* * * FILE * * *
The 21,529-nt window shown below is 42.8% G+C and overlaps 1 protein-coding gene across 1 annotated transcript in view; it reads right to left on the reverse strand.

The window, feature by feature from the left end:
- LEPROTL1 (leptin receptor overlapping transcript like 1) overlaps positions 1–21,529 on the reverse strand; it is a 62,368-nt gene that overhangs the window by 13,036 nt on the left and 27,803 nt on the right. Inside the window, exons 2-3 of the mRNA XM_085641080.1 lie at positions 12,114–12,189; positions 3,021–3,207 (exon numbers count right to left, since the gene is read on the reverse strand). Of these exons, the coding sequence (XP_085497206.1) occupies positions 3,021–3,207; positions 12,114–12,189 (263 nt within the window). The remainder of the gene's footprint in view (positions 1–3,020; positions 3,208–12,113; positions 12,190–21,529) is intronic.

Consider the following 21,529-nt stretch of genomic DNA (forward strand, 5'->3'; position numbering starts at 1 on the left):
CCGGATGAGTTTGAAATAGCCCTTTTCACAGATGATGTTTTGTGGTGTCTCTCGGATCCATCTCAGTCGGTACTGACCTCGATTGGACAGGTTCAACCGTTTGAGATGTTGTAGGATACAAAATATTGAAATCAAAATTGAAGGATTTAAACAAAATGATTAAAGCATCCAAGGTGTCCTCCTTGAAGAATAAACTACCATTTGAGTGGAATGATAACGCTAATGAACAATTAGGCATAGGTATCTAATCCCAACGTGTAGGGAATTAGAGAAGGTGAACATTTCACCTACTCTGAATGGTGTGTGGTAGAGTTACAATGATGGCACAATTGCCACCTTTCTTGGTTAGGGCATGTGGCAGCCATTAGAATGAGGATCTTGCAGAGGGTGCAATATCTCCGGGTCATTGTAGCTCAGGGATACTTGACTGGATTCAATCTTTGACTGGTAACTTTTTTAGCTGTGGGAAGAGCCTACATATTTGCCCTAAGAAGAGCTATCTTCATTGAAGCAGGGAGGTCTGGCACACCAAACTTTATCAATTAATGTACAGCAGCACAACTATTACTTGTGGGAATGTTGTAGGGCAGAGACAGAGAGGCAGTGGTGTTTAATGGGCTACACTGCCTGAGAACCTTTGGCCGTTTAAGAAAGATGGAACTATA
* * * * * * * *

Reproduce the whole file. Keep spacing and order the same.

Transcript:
The 21,529-nt window shown below is 42.8% G+C and overlaps 1 protein-coding gene across 1 annotated transcript in view; it reads right to left on the reverse strand.

The window, feature by feature from the left end:
- LEPROTL1 (leptin receptor overlapping transcript like 1) overlaps positions 1–21,529 on the reverse strand; it is a 62,368-nt gene that overhangs the window by 13,036 nt on the left and 27,803 nt on the right. Inside the window, exons 2-3 of the mRNA XM_085641080.1 lie at positions 12,114–12,189; positions 3,021–3,207 (exon numbers count right to left, since the gene is read on the reverse strand). Of these exons, the coding sequence (XP_085497206.1) occupies positions 3,021–3,207; positions 12,114–12,189 (263 nt within the window). The remainder of the gene's footprint in view (positions 1–3,020; positions 3,208–12,113; positions 12,190–21,529) is intronic.

Consider the following 21,529-nt stretch of genomic DNA (forward strand, 5'->3'; position numbering starts at 1 on the left):
CCGGATGAGTTTGAAATAGCCCTTTTCACAGATGATGTTTTGTGGTGTCTCTCGGATCCATCTCAGTCGGTACTGACCTCGATTGGACAGGTTCAACCGTTTGAGATGTTGTAGGATACAAAATATTGAAATCAAAATTGAAGGATTTAAACAAAATGATTAAAGCATCCAAGGTGTCCTCCTTGAAGAATAAACTACCATTTGAGTGGAATGATAACGCTAATGAACAATTAGGCATAGGTATCTAATCCCAACGTGTAGGGAATTAGAGAAGGTGAACATTTCACCTACTCTGAATGGTGTGTGGTAGAGTTACAATGATGGCACAATTGCCACCTTTCTTGGTTAGGGCATGTGGCAGCCATTAGAATGAGGATCTTGCAGAGGGTGCAATATCTCCGGGTCATTGTAGCTCAGGGATACTTGACTGGATTCAATCTTTGACTGGTAACTTTTTTAGCTGTGGGAAGAGCCTACATATTTGCCCTAAGAAGAGCTATCTTCATTGAAGCAGGGAGGTCTGGCACACCAAACTTTATCAATTAATGTACAGCAGCACAACTATTACTTGTGGGAATGTTGTAGGGCAGAGACAGAGAGGCAGTGGTGTTTAATGGGCTACACTGCCTGAGAACCTTTGGCCGTTTAAGAAAGATGGAACTATA